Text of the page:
cinemaCineworld are extremely flexible when it comes to using the Unlimited card as part of a multi-ticket booking. Both the website and at the box office, you can use your card in conjunction with 2 for 1 offers such as Meerkat Movies so you and a friend can go and see a movie for ‘free’.

With a standard Unlimited membership you can book up to two Unlimited tickets in advance and after a year, Premium Unlimited members can book three films in advance. Special Unlimited screenings don’t count towards this allocation, so you can book them in advance as soon as they are available. There’s no limit to buying tickets on the day in cinema, provided the film times don’t overlap!

aloneBy contrast, Odeon Limitless is somewhat antisocial in that your only option to book tickets alongside the Limitless card (in the same transaction) is to pay for the other tickets. At the moment, you cannot use your Limitless Card and Odeon Premiere Club points in the same transaction and you cannot use Limitless with Meerkat Movies or other 2 for 1 deals. You can’t even book other Limitless tickets if your friends are cardholders on the same booking, so you’ll have to coordinate seats across multiple bookings and hope somebody else doesn’t book the seat(s) in between you while you’re hopping from booking to booking. As far as advance booking for the lone wolf Limitless cardholder goes, you’re limited to two advance bookings at a time, but you can buy as many as you like on the day.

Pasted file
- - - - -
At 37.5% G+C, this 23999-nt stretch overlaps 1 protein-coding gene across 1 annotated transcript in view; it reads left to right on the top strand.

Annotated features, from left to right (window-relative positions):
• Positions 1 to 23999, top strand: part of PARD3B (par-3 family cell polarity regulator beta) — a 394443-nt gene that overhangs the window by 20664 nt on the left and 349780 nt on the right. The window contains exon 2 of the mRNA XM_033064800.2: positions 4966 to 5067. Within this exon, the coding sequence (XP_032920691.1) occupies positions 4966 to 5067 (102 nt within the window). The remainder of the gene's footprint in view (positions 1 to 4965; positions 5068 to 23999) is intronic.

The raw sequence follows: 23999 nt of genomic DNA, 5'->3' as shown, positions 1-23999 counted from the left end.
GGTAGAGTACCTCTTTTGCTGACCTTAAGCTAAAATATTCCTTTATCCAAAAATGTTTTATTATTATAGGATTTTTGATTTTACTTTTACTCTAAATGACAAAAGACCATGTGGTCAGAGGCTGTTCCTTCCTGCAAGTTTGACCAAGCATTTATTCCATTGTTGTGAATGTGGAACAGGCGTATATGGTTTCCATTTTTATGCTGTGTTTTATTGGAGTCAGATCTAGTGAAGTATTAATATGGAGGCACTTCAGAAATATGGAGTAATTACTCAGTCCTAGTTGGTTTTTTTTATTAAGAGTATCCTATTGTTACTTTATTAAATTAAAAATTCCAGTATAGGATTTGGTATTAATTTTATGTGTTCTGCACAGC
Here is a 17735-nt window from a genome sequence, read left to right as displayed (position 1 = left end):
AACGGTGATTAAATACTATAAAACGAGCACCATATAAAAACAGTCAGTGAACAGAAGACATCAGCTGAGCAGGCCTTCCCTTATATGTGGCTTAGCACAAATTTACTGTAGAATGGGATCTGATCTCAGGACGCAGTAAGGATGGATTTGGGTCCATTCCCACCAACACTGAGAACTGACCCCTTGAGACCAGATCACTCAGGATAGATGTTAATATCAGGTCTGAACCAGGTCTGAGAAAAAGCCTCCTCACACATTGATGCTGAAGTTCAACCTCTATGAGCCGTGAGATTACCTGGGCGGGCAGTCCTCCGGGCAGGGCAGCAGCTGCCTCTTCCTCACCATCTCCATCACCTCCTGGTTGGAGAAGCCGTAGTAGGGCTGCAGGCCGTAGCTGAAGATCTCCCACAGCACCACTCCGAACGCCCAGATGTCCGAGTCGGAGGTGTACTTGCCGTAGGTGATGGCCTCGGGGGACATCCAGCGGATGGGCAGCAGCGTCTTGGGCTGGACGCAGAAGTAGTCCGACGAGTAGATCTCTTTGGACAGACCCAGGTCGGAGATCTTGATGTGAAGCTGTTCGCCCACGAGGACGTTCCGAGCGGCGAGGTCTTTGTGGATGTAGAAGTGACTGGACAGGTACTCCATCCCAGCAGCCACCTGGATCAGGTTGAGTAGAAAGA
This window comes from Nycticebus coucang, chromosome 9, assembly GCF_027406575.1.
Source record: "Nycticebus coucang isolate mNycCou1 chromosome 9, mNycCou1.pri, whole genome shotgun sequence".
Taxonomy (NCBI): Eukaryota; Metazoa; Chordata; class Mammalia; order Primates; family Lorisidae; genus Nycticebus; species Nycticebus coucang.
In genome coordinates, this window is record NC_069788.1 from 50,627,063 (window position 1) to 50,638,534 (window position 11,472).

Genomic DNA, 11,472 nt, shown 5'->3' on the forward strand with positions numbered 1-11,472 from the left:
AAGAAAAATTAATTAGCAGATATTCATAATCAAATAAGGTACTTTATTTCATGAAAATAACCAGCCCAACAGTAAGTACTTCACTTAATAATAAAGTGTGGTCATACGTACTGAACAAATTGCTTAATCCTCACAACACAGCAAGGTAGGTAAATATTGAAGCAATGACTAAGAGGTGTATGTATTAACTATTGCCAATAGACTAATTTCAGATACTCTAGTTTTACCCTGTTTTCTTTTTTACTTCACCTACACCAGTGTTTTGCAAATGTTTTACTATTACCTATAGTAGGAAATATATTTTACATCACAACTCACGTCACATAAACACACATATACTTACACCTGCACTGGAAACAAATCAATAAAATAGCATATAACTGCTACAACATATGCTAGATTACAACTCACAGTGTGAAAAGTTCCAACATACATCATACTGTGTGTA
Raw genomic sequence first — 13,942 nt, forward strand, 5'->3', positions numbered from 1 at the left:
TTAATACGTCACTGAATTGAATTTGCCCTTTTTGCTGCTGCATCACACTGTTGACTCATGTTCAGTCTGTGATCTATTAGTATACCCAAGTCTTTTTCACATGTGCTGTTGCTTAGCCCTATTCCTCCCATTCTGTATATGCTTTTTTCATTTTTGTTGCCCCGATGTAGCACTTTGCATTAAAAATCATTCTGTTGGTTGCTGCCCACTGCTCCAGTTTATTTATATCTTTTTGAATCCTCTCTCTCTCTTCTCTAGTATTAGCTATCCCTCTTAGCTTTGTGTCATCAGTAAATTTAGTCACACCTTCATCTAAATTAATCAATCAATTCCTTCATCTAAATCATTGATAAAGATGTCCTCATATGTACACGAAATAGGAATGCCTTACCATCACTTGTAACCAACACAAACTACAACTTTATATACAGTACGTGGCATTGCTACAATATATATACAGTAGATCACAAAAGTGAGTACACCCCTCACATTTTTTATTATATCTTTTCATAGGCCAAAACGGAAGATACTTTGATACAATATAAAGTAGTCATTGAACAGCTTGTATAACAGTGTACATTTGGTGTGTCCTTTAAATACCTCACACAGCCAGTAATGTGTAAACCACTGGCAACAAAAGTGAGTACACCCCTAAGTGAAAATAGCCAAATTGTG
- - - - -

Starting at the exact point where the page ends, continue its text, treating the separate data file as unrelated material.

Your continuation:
Both cinemas allow the use of a CEA Card with their membership schemes though.


Genie ProvisosSo, just how Limitless is Limitless? Well, possibly not quite as limitless as you might expect. At the launch, and when you get your card, there is the promise of ‘more to come’ and it may be that as the scheme gains traction it will start to build out its offering to provide the same kind of value as the Cineworld Unlimited scheme does but there remains a pretty sizeable gap to fill.

It’s an easy decision to make if you go to the cinema a lot and there’s only a Cineworld or only an Odeon nearby but when you’ve got both, it’s hard to deny Cineworld offers better value for money at the moment. Another factor may be the cinema itself. If one is a brand spanking new multiplex and the other’s old or a bit tatty that can make a huge difference.

I’ve always preferred my local(ish) Odeon over the Cineworld cinemas near me but Unlimited made too much sense to ignore. My choice was also made easier by the fact the Odeon near me simply shows a greater variety of films than my two closest Cineworlds so there’s a good chance something I want to see won’t be accessible with just my Unlimited card so I took up Limitless too.


One other point worth noting is, since recent updates and ‘improvements’, the Cineworld website is awful, nearly to the point of unusable (thankfully you can still access the previous iteration here) and their iOS App has recently followed suit. The booking process on Odeon’s website and App is, by contrast, much better especially if you’re browsing for something to see (which you’ll do more of as an Unlimited/ Limitless customer) rather than booking a specific film. It’s worth noting too that Cineworld charge a booking fee for normal tickets whereas Odeon do not.